Survival Train

One of the ideas I’ve been playing around with is for a post-apocalyptic setting.  It started with a zombie apocalypse, after reading a Reddit debate about best zombie-proof vehicle.  What I noticed was that most people chose vehicles that were powerful, reliable, had room for survival gear and/or extra passengers, and were difficult for a zombie to stop, damage, or even climb on to.

To me, a train would be the perfect vehicle.

Imagine a single, modern diesel locomotive in good working order.  A little research reveals that a single diesel engine’s ability to pull anything is dependent on horsepower, tractive effort, and track conditions (grade).  But to us laypersons, a very broad, rough estimate is that a single, modern six-axle diesel locomotive designed to haul a lot of cargo cross-country in more-or-less optimal conditions can pull around 6400 tons, or roughly 40 laden cars (of course different cars weigh different amounts depending on cargo, so 50 cars for one locomotive isn’t out of the question).

OK, so we have a single locomotive and fifty cars, which we want to turn into an apocalypse-surviving mobile stronghold.  We’re going to add typical cars in such a way that we get a functional, self-sufficient train that can move from areas of high danger or low resources to high resources or low danger, as needed.  First we’re going to need fuel, so at least three tanker cars full of diesel to keep the train moving.  These engines use a lot of fuel, but the train only moves when it needs to.  That helps.  In North America, most tankers are double-hulled DOT-111/TC-111 cars with a capacity of 30,000 U.S. gallons.  90,000 gallons of diesel ought to last a good long while if the train only move when necessary.  Maybe some enterprising survivor attaches box cars over the top of the tankers to serve as additional protection and disguise.

Behind the tankers, in the middle of the train, and at the end of the train, is a caboose.  The cabooses provide not only convenient toilet facilities and bunks, but the elevated cupola serves as watchposts.  Each caboose would be manned by several well-armed guards, not to mention a couple in the engine to protect the engineer.  Our current total is six cars.

Since a train can only travel along its track, a damaged track is bad news for our survival train…unless it carries what it needs to repair the tracks.  We’re going to need at least one flatbed laden with railroad sleepers and spikes, and a hopper car full of ballast.  While we’re on the subject of hopper cars, maybe our survival train has a half dozen half-full of soil, used as mobile gardens.  Most likely the survival train would have gardens planted trackside, which in times of danger it would abandon.  But a mobile garden would be quite an asset.  Since both plants and people need water, we’d better add two more tankers full of water.  A little fresh protein is a good idea, too, so how about one stock car full of chickens and another two for cows?  The cows would be allowed out to graze when it is safe, but the chickens would be full-time residents of their car.  Current total: nineteen cars.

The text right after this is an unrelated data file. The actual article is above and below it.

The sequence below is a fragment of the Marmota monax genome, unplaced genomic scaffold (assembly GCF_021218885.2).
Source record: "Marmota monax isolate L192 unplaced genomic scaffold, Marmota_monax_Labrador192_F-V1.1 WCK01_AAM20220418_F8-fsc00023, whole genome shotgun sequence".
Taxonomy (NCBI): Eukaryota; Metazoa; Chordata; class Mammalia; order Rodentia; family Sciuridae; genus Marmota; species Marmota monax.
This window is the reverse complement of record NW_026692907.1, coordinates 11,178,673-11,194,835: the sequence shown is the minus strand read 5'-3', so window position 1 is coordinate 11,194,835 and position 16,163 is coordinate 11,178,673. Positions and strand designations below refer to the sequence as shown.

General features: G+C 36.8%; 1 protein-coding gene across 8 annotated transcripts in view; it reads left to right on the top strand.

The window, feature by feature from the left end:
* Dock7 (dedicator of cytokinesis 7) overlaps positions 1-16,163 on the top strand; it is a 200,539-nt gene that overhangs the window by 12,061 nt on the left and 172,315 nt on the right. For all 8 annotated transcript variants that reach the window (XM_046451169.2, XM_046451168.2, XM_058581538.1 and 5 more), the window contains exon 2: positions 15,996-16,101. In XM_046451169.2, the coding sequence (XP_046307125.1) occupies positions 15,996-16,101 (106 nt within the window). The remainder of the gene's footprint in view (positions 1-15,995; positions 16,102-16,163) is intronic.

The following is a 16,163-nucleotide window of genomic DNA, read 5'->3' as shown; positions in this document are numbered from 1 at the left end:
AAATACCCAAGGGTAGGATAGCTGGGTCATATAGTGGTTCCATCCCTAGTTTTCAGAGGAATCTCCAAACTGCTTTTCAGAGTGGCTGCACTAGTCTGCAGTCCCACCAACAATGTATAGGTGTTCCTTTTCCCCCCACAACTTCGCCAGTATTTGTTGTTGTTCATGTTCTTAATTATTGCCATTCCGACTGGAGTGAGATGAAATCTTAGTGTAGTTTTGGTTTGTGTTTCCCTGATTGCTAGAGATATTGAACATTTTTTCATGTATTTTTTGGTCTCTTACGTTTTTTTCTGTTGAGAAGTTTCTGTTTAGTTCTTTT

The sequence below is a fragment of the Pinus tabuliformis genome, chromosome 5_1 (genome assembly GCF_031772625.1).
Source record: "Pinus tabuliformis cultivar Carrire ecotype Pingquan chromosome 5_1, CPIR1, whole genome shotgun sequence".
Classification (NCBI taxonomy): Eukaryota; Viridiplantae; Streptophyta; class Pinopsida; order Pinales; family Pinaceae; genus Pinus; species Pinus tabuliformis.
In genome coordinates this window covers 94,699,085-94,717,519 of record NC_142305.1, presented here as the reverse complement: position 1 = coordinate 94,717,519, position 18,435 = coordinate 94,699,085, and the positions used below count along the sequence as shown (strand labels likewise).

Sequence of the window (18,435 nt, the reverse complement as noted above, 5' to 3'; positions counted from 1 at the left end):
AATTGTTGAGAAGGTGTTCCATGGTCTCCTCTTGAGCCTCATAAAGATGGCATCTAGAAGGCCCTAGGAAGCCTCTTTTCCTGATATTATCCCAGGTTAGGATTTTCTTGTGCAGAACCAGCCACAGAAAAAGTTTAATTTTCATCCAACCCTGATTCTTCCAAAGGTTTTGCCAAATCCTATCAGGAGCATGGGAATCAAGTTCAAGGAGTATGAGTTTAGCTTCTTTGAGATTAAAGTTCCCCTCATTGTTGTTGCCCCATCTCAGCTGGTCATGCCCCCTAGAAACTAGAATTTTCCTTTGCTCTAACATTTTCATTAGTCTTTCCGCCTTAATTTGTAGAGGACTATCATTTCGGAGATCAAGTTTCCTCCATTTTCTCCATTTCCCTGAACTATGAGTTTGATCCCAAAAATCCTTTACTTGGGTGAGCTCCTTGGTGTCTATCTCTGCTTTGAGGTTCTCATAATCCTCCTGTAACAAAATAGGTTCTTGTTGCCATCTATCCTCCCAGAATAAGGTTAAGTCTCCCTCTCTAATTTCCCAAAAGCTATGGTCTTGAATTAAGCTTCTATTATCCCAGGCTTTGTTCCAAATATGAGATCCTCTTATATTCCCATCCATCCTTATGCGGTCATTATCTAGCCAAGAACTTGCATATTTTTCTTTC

That pretty much covers the necessities, so the remaining thirty cars could be boxcars converted to living areas, supply storage, and the like.  Maybe one is a car hauler that holds several road vehicles for off-the-track forays.  So how many people could live on our survival train?  Well, we have thirty boxcars, each of which is 50′ long, 9′-6″ wide, and 11′ high.  Since a twin XL mattress is 3′-3″ x 6′-8″, a row of bunks along each side would leave about thirty inches of room down the middle of each car.  Of course, 10′ of the middle of each boxcar is occupied by the doors, so that leaves twenty feet on each side.  Each end of the boxcars could reasonable hold twelve people- two columns of three bunks on each side- for a total of twenty four people per boxcar (plus a modest living area in the middle).  Or, perhaps each car holds two families of four on average.  If you assume one boxcar of supplies is needed for every four passenger boxcars, then our survival trail could easily have a population of between two hundred and five hundred people.

There you have it: a self-sufficient, mobile settlement that can either repel attackers from behind high metal walls, or simply move a hundred miles away to a safer locale.  In time, once stable settlements are established in the post-apocalypse world, perhaps the train becomes less of a survival train and more or a trade caravan, moving goods from place to place.


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